Anyone who’s even remotely plugged into how the workforce has evolved over the last half decade or so will have seen changes in not just the construction of the typical employee profile (i.e. more millennial workers than Gen X’s and Ys) , but also in work-life attitude.
For instance, just a few years ago, employers may have been concerned that employees’ personal lives could be a barrier to work productivity. However, a recent survey by renowned consulting firm PriceWaterhouseCoopers (PwC) found that over 71% of participating employees (primarily millennials) thought that it is now work that’s interfering “…with their personal lives”!
Such is the dramatic change in work-related sentiment and attitude that will be prevalent in the future workforce. So what else can employers expect in the years ahead?
The typical worker of tomorrow is likely to be in their early to mid 20’s, and will therefore come with starkly different aspirations and attitudes than those exhibited by today’s average 50’s-something worker. Here are some tendencies that are evolving today, which will become part of tomorrow’s work environment:
With the technology boom in full swing, the “connected worker” will be the norm, rather than an anomaly. More workers will be seen working on wireless, mobile devices than on wired desktop PCs.
Employers should therefore start thinking about moving their front and back office, as well as operational support systems onto the cloud (or related infrastructure). And along with that will come a slew of online security challenges, which employers must start addressing today!
Most organizations today have a very hierarchical management structure in place. The workers of tomorrow will be working at near lightning speed, because of unprecedented amounts of data and information available to them. Hierarchical structures will not be able to keep pace in such environments.
We will see less command and control at the top, with more openness and democratization of work-related decision making. The only way that organizations will remain competitive is by pushing decision making down to the mobile worker – and out of the glass office and boardrooms! There is a tendency of moving away from hierarchical structures, into more communal organizations.
The concept of departmentalization, compartmentalization and sectionalizing of corporate collaboration has lead to workers creating individual “fiefdoms”. This silo approach will be difficult to sustain in a connected world.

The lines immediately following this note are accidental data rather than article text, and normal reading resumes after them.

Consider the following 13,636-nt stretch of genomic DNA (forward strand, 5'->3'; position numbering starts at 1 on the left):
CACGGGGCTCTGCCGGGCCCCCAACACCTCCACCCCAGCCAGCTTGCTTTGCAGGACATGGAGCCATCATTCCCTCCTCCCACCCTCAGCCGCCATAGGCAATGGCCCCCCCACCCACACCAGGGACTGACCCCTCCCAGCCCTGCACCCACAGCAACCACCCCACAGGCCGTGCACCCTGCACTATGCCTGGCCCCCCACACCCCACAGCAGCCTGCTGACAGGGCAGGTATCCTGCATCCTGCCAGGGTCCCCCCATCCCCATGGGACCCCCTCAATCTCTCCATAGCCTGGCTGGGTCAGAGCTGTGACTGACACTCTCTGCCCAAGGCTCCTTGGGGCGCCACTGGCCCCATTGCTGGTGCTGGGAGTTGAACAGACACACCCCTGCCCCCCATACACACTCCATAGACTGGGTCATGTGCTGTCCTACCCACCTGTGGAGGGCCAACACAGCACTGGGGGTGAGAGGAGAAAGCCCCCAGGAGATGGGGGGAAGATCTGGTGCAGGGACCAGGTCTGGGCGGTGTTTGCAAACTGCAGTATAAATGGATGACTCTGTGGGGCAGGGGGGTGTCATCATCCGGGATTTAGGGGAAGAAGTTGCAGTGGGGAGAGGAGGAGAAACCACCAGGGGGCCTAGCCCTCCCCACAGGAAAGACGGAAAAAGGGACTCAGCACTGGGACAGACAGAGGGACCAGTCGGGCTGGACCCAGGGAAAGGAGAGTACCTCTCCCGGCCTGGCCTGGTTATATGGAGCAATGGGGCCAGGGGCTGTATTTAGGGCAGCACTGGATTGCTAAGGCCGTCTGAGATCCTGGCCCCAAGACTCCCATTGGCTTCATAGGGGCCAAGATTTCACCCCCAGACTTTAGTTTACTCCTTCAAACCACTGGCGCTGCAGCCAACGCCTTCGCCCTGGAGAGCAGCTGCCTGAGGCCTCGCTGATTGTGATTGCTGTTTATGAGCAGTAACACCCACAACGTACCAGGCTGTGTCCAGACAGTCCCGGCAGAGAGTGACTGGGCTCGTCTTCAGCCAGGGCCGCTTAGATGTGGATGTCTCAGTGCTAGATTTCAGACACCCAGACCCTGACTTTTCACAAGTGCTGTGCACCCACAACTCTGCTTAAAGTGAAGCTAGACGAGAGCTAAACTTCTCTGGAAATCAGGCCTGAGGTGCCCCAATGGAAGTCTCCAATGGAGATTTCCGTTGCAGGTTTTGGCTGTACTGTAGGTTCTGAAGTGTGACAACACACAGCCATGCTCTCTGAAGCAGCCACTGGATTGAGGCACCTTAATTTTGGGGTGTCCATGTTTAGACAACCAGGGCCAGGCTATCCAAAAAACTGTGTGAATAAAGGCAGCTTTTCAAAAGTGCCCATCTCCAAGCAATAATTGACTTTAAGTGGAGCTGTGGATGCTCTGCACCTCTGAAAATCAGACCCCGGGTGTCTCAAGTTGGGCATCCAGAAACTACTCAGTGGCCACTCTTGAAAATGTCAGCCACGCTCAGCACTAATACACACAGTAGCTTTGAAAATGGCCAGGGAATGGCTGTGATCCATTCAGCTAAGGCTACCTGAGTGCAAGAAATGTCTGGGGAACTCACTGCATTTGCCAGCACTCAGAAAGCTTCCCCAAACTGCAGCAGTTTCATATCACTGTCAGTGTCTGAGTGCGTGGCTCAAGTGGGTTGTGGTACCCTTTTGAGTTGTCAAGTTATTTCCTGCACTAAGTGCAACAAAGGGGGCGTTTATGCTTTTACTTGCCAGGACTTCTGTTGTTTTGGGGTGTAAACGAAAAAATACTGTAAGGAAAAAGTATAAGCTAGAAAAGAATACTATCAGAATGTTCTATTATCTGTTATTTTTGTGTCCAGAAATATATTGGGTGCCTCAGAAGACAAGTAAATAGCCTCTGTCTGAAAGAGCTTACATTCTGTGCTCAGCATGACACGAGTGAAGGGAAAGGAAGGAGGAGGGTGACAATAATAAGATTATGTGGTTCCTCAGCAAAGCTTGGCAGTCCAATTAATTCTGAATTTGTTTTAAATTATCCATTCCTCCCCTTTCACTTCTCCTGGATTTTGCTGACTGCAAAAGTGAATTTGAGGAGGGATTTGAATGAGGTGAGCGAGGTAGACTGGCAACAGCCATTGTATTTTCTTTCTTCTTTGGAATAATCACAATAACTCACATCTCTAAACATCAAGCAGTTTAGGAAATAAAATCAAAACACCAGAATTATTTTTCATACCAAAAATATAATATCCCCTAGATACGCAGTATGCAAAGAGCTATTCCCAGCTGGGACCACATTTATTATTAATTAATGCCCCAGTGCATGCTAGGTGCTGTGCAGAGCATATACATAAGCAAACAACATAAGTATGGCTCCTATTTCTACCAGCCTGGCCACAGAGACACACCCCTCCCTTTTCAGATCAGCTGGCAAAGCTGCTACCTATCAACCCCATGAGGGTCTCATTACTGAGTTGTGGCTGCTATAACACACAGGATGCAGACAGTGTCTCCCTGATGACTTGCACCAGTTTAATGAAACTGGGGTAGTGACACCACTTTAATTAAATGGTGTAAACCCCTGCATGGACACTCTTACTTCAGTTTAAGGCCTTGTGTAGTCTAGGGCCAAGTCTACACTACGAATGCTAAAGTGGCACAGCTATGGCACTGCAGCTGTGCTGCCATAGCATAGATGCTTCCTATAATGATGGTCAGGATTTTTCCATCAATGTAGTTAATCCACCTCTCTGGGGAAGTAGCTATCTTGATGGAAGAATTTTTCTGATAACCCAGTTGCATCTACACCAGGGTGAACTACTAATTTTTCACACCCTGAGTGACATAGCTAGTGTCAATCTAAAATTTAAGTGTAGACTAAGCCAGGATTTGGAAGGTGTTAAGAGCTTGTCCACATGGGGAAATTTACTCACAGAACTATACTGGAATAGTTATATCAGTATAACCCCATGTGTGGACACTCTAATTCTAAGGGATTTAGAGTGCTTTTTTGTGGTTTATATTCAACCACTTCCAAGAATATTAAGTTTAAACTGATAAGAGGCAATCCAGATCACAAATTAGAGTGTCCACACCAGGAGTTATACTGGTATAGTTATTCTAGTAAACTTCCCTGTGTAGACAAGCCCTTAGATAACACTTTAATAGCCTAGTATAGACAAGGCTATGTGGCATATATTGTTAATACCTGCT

Expect to see workers collaborating in a less fragmented work environment, with cross-functional teams connected with each other and working in unison; as opposed to the information isolation, and specialty segregation that workers have to deal with today.
The corporate world today works on a “need to know” basis, where designated decision makers are privy to specific information and data which helps them through the decision making process. That’s all set to change in the future workforce!
Since more and more decision-making will be pushed down to the grassroots levels of organizations, front line workers will need access to more information than ever, about their jobs, their competition, and their company. This evolution will lead organizations to embrace a “greater access for all” policy. The more restricted procedural organization will be replaced by a project-based company, which will enable new-age workers unparalleled access to the company’s resources.
In today’s work environment, many organizations have pretty much allowed employee collaboration and interaction to function through multiple formal and informal sources. For instance, while some employees may use open-source Instant Messaging systems to collaborate, others may use tools like Skype to conduct their day-to-day interactions.
This use of disparate sources will not be highly effective in tomorrow’s workplace. The evolution of collaborative and communication technologies will drive tomorrow’s workforce towards central, standardized platforms. For example, we’ll likely see a prevalence of organization-wide sources, such as Google’s and Amazon’s Cloud services, to foster workforce collaboration and communication. The focus is going to be on conversational collaboration, as opposed to mandated communications.
Today’s employees are characterized by their loyalty to the company; but tomorrow’s employees are unlikely to inherit that workplace trait.
One of the hallmarks of today’s organizations is that the workplace is an ideal “social melting pot”, where employees meet regularly (i.e. “by the water cooler!”), converse with each other, and have social interactions. While the future workforce will be a “connected” one, it will have a “disconnect” with in-person social interactions. And there lies yet another challenge for employers of tomorrow’s workforce!
Are you seeing any other shifts in the workplace? Or, how are you preparing for some of the changes we just mentioned?